reference, it takes more work to tease out the solidifying layers. But no fear, they can be
teased out and reframed.

Framing Fear so that We Live Masterfully


Ultimately fear is just an emotion. Whether it accurately or inaccurately cues us about
particular actions we should or should not take depends upon the evaluations that create the
danger/threat/feelings. We master our fears as we understand the cognitions from which they
arise, the evaluations, standards, values and compare them to the sensory based information
before us.
Fear can be our friend and a useful ally. Fear of fear, fear of ourselves, fear of any other
emotion, fear of ideas, concepts, memories, imaginations etc, this is the kind of fear that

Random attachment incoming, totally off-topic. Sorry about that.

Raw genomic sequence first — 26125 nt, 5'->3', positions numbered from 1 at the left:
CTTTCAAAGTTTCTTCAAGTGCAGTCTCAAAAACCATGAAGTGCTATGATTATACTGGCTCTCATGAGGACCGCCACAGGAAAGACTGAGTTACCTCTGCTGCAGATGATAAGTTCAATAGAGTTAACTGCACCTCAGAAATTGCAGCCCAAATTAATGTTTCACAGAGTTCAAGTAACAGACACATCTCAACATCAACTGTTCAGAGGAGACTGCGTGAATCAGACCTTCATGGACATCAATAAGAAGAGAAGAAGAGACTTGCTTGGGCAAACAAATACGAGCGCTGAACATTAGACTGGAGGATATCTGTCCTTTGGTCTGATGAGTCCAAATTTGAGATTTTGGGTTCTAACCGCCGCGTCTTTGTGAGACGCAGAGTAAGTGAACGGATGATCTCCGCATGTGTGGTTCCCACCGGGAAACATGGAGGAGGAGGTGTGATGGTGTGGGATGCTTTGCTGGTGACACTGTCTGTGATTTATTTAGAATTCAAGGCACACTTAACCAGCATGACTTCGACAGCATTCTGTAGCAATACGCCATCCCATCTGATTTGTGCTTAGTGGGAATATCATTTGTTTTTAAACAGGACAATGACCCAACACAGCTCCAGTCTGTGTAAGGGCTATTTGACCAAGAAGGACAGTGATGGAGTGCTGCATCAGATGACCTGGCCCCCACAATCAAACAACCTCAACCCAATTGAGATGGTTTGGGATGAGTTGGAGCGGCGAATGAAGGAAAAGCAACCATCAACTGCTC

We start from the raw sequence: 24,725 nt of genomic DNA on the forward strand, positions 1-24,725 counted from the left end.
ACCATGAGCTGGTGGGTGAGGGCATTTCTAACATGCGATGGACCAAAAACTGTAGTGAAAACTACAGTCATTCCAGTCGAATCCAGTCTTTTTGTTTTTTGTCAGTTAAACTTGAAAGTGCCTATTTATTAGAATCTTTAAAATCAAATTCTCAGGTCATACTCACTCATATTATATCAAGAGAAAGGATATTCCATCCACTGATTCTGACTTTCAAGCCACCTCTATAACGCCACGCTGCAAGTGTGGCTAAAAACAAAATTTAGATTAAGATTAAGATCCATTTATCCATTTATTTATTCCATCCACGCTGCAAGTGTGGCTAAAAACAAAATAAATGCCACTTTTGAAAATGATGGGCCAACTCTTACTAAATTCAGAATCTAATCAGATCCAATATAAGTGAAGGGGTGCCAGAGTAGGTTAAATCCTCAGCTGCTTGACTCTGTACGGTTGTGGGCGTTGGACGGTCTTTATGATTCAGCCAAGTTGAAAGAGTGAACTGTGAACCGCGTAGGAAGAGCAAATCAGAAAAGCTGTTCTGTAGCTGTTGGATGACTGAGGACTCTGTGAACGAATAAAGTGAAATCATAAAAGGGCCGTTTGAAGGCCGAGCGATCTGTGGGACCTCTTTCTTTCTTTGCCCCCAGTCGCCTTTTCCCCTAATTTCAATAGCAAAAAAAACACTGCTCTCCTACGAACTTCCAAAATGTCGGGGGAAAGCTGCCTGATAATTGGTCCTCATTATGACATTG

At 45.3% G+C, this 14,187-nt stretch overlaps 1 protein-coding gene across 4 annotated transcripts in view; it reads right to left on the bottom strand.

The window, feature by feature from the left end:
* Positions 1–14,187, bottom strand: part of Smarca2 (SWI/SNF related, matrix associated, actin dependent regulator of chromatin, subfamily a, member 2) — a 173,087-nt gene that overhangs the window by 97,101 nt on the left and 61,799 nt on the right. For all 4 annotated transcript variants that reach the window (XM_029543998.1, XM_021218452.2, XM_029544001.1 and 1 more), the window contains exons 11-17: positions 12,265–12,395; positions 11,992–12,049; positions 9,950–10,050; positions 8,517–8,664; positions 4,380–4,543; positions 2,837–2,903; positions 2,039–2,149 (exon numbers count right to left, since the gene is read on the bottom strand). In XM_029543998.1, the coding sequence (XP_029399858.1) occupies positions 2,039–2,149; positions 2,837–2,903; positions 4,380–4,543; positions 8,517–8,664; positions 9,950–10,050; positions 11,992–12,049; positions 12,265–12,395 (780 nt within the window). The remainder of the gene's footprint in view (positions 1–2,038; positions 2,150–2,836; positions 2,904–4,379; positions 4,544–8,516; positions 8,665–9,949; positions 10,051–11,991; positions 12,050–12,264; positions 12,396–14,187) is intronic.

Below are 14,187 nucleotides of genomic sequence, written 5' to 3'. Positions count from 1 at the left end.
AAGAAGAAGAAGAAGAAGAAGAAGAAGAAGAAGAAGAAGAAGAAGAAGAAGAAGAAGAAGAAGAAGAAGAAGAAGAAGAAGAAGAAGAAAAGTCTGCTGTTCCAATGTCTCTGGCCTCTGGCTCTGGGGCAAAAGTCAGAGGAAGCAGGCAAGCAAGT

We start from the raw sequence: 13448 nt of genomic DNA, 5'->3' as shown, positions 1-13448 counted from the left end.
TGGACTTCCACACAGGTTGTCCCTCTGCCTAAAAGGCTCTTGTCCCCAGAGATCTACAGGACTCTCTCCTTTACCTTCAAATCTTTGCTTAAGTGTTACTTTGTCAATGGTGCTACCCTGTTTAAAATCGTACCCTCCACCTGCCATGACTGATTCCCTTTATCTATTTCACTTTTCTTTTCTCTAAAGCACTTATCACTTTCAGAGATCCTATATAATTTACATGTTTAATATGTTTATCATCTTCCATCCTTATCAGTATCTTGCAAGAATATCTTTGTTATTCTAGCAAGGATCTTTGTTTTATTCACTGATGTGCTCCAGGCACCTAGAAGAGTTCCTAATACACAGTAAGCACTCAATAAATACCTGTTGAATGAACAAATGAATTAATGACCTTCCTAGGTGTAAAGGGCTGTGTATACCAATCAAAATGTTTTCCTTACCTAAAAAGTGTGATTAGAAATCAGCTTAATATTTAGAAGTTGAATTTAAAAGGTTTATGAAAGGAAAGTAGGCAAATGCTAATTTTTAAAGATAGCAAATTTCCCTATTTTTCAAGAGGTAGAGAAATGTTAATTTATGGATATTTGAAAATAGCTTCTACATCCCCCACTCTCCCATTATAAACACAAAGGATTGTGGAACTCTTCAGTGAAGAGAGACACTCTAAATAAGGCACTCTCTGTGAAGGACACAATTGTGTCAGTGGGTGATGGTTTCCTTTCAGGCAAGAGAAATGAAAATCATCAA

does us damage. With NLP and NS we have so many ways, methods, and processes for
understanding fear, dealing with fear, and mastering fear. In the next article, we will provide
additional patterns for dealing with fear, and especially when people operate under the
illusion of fear, that is when they think that they are suffering from fear, but labor under
a mistaken labeling.

Its for that reason that thePhobia Cure pattern seldom works for them. Calling their
negative emotional state fear only confuses and misguides them.

Multiple Patterns for Mastering Fears Part II


by L Michael Hall PhD with Bobby G. Bodenhamer D Min

There are so many patterns in NLP and NS (Neuro-Semantics) for dealing with fear that we
found that we could not use all of them when we put the training manual Mastering Your